The tournament will be taking place during a very opportunistic time of the year. In mid-May you see fish doing several things. Some will still be up shallow either guarding fry or still on beds while others will have already started their transition out to the main river ledges. A shad spawn is something to look for as well in the early morning hours. Current is a major dictating factor on any of the TN river lakes, but as we transition into post spawn the current will play a major role in targeting fish out offshore and could play big here this weekend.
This will be an interesting event. The weather this week is setting up to be a very enjoyable day of fishing, but as we know bright clear days can often usher in some challenging fishing conditions.
The WTBY anglers set out at 5:30 Saturday morning and were welcomed with amazingly thick fog and snappy 47 degree temperatures. None the less, the weather warmed quickly and the fish were biting.
1st Place went to Ron Butler with 54.5 inches:
All of my fish came on a green pumpkin Yum Dinger. I targeted steeper bluff walls by sitting out in 20 ft. of water and making casts real tight next to the bank.
2nd Place and Big Bass went to Justin Patrick with 54 inches:
Mid May on the TN river, my mind is really starting to think offshore. I spent a lot of time starring at my Garmin electronics in practice but I just couldn't find enough out there to get me excited. I did however find that a lot of fish were still hanging out up shallow so that was my game plan going into tournament day. Saturday morning I started out in the back of a major flat and wasted no time putting a limit in the boat with a MegaBass Pop Max. No bigs, but a early limit is always nice. The fish were hanging out in grass in 2-3 feet of water and all it took was one or two twitches of the rod and they were there.
Around 9:30 I loaded up and went to my second spot in the back of a major creek arm. I had never fished this section of the creek, so when I unloaded the Hobie I was pleased to see it was loaded with shoreline grass growing out into 3-4 feet of water. The rest of the day I caught over 15 fish throwing a Black Bass Tackle swim jig with a Strike King rage menace trailer around the outside edges of the grass. I culled out two of my smallest fish with one measuring 20 inches. Big shout out to my sponsors Hobie Fishing, SY WIlson and Company, Black Bass Tackle, Primary Tackle, Small Town Bassin, Little Miami Outfitters, and Kitana Hooks.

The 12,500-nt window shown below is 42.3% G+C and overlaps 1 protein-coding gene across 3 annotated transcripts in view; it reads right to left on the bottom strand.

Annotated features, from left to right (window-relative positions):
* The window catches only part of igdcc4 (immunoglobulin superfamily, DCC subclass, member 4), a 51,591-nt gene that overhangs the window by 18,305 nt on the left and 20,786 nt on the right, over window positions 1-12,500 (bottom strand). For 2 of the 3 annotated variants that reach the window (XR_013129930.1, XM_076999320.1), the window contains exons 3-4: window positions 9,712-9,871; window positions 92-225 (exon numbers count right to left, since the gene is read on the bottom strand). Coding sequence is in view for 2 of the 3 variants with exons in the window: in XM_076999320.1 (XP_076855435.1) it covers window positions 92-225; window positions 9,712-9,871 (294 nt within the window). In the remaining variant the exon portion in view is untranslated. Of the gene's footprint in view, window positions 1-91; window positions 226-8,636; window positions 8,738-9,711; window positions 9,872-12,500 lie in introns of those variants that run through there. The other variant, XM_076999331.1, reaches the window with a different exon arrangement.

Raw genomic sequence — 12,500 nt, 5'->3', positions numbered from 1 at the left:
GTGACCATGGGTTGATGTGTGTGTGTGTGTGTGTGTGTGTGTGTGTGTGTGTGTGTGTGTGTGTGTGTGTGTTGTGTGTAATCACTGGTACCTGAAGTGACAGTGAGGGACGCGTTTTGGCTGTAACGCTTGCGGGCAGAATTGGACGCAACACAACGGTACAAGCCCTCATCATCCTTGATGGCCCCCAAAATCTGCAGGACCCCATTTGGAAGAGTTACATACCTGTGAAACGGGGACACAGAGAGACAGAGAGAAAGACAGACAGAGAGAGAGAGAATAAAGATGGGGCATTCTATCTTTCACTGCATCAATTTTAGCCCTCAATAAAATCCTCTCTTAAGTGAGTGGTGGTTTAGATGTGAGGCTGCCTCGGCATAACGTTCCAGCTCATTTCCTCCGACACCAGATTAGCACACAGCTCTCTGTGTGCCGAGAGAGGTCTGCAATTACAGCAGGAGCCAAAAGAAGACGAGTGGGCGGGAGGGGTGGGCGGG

3rd Place went to Brandon Davis with 52.25 inches:
I fished the upper end of the river near Florence to get away from some of the pleasure boat traffic typically seen on the lower end around Yellow Creek.
My morning started off really well putting a small limit on the board within 30min all on a buzzbait. That always helped to calm the nerves and slow me down which I definitely need from time to time. The fish seemed to be cooperating pretty well because any that missed the buzzbait would wait around for the wacky worm follow up. Once the sun came out and burned the fog off I made my way into some backwater areas where I found a strip of reeds that were holding a bunch of 16-17" bass tucked up in the edges. They wanted to be in the reeds that had debris blown up against them - if the reeds were bare out front there weren't fish in there. I culled 2 of my 3 fish pitching a small jig around for a couple hours. Around noon I had over 50" already and decided to lock the buzzbait back in my hand looking for a bigger bite and that's when I ran into my best fish of the day at 18". I caught some more keepers but nothing that would cull the rest of the day. It was a great day catching fish exactly how I like to catch them!